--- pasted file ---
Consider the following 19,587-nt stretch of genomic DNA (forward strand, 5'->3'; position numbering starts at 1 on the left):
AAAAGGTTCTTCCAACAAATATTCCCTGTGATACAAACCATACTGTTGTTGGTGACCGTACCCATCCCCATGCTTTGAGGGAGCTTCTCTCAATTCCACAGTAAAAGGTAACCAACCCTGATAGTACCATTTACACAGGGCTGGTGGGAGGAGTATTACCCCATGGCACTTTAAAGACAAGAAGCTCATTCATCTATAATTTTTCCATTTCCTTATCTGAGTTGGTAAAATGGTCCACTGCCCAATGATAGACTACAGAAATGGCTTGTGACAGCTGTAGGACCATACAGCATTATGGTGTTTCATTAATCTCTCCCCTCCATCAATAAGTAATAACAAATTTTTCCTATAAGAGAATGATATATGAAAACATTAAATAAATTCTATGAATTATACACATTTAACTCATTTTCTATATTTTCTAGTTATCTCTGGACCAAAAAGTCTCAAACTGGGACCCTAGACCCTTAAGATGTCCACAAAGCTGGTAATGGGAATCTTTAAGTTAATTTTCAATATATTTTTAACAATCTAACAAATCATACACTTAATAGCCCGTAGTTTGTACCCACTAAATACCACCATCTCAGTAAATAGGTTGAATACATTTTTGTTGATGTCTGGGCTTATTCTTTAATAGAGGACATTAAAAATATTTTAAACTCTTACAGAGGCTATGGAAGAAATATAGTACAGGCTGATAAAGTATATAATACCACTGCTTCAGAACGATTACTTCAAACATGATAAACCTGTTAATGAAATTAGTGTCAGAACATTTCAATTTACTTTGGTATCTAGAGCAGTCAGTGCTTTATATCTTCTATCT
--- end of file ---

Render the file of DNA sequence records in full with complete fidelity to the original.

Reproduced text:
Consider the following 19,587-nt stretch of genomic DNA (forward strand, 5'->3'; position numbering starts at 1 on the left):
AAAAGGTTCTTCCAACAAATATTCCCTGTGATACAAACCATACTGTTGTTGGTGACCGTACCCATCCCCATGCTTTGAGGGAGCTTCTCTCAATTCCACAGTAAAAGGTAACCAACCCTGATAGTACCATTTACACAGGGCTGGTGGGAGGAGTATTACCCCATGGCACTTTAAAGACAAGAAGCTCATTCATCTATAATTTTTCCATTTCCTTATCTGAGTTGGTAAAATGGTCCACTGCCCAATGATAGACTACAGAAATGGCTTGTGACAGCTGTAGGACCATACAGCATTATGGTGTTTCATTAATCTCTCCCCTCCATCAATAAGTAATAACAAATTTTTCCTATAAGAGAATGATATATGAAAACATTAAATAAATTCTATGAATTATACACATTTAACTCATTTTCTATATTTTCTAGTTATCTCTGGACCAAAAAGTCTCAAACTGGGACCCTAGACCCTTAAGATGTCCACAAAGCTGGTAATGGGAATCTTTAAGTTAATTTTCAATATATTTTTAACAATCTAACAAATCATACACTTAATAGCCCGTAGTTTGTACCCACTAAATACCACCATCTCAGTAAATAGGTTGAATACATTTTTGTTGATGTCTGGGCTTATTCTTTAATAGAGGACATTAAAAATATTTTAAACTCTTACAGAGGCTATGGAAGAAATATAGTACAGGCTGATAAAGTATATAATACCACTGCTTCAGAACGATTACTTCAAACATGATAAACCTGTTAATGAAATTAGTGTCAGAACATTTCAATTTACTTTGGTATCTAGAGCAGTCAGTGCTTTATATCTTCTATCT